The Oklahoma Senate
For the week of Monday, April 14 to Thursday, April 17, 2003
Monday, April 14th
• The Senate convened at 10:00 a.m. on Monday to continue working through House bills on third reading in anticipation of the April 24th deadline for action on those measures. Among those winning approval by the full Senate:
-HJR 1011 by Sen. Ben Robinson and Rep. Ray Vaughn proposes a vote of the people on stiff smoking restrictions for indoor workplaces, with the exceptions of stand-alone bars and taverns.
-HB 1382 by Sen. Kathleen Ferguson and Rep. Larry Ferguson would allow the state Board of Education to grant emergency exemptions from some state mandates to school districts during a financial crisis.
-HB 1030 by Sen. Ben Robinson and Rep. Greg Piatt would allow a board of education of a technology center school district to hold meetings by videoconferencing. The measure would not allow executive sessions to be held through teleconferencing.
-HB 1734 by Sen. Ben Robinson and Rep. Dale Wells would create the Bryar Wheeler Act. Under the bill, convicted felons, alcoholics, drug addicts and the mentally unstable would be considered unfit guardians of children.
-HB 1623 by Sen. Dick Wilkerson and Rep. David Braddock would add the acts of exploiting or forcing children under the age of 16 to view photos, drawings or computer-generated images depicting the body or private parts of another person to the list of lewd and indecent proposals.
-HB 1707 by Sen. Dick Wilkerson and Rep. Dale Turner would require law enforcement and the district attorney to notify the superintendent of a school district of the arrest of any student or school employee and any charges filed against them.
-HB 1058 by Sen. Kenneth Corn and Rep. Jerry Ellis would expand the state’s “Whistleblower Act,” to protect individuals who talk to the print or electronic media to report wrongdoing.
-SB 596 by Sen. Keith Leftwich and Rep. Al Lindley would direct the Oklahoma State Regents for Higher Education to give in-state tuition to students graduating from Oklahoma High Schools, even if their parents are not U.S. citizens and do not hold permanent resident status.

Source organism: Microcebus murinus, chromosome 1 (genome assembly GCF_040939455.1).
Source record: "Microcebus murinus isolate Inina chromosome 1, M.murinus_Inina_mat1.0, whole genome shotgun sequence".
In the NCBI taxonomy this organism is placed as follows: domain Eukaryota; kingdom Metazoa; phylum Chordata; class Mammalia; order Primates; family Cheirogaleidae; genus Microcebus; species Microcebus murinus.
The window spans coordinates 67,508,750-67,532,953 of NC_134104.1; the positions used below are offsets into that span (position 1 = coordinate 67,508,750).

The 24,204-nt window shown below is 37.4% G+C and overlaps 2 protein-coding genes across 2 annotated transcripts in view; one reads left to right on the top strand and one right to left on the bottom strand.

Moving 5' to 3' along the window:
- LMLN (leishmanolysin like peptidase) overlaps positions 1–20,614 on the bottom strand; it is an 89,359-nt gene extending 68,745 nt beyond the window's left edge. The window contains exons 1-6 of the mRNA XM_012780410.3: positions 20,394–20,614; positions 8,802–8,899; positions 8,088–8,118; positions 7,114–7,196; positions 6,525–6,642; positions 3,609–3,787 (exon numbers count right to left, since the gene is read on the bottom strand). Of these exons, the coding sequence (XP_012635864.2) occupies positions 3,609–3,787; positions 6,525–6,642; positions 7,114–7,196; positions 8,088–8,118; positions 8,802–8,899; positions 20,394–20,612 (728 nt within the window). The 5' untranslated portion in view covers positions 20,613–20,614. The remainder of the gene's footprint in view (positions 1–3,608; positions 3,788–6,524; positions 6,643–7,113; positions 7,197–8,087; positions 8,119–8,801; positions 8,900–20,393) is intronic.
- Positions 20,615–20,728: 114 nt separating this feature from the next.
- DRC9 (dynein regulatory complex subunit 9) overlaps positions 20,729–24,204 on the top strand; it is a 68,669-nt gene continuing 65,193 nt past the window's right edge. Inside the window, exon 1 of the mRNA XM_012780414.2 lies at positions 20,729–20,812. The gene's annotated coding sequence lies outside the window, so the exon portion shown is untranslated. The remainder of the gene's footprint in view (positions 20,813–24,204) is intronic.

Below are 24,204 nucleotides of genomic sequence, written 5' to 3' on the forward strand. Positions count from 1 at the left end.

-SB 299 by Sen. Stratton
Taylor and Rep. Opio Toure. Under this measure, when the constitutionality
of any state law affecting the public interest is questioned, the Attorney
General would immediately deliver a copy of the proceedings to the Speaker
of the House of Representatives and the President Pro Tempore of the Senate,
who may intervene on behalf of their respective chamber.
-SB 610 by Rep. M.C. Leist and Sen. Ben Robinson would enable the state to offer Medicaid coverage to low-income, uninsured working residents. The legislation would allow the Oklahoma Health Care Authority to seek approval from the federal government to expand its coverage. If implemented, an additional 600,000 Oklahomans could be brought into the plan, which would cover any employed individual who works and is part of a family of four with an income of $32,000 or less.
• On Tuesday, Governor Brad Henry signed 13 bills into law, including:
-SB 515 by Sen. Robert M Kerr and Rep. James Covey, which transfers administrative duties relating to the Rural Economic Development Loan Act from the State Treasurer to the Commissioner of Agriculture.
-HB 1061 by Rep. Ray McCarter and Sen. Johnnie Crutchfield, which includes work release programs among the assignment options for non-violent offenders in the Department of Corrections.
-SB 393 by Sen. J. Berry Harrison and Rep. James Covey, which expands the scope of practice of veterinary medicine to include complementary and alternative therapies.
-FS for HB 1247 by Sen. Mike Morgan and Rep. Bill Mitchell would require the legislature to complete action on common education appropriations and send the measure to the governor by April 1st of each year.
-HB 1801 by Sen. Kenneth Corn and Rep. Jari Askins would transfer domestic violence services from the Department of Mental Health and Substance Abuse Services to the Attorney General’s office, creating the Domestic Violence and Sexual Assault Unit.
-HB 1014 by Sen. Kevin Easley and Rep. Robert Worthen would require licensed retail sellers of low-point beer kegs to affix an identification seal displaying an identification number and other information required by the Oklahoma Tax Commission.
-SCR 18 by Sen. David Myers would designate a portion of State Highway 15 as the Henry Bellmon Highway.
-SB 200 by Rep. Bill Mitchell and Sen. Mike Morgan which would authorize the state to refinance its outstanding bonds, saving the state an estimated $100 million in finance costs.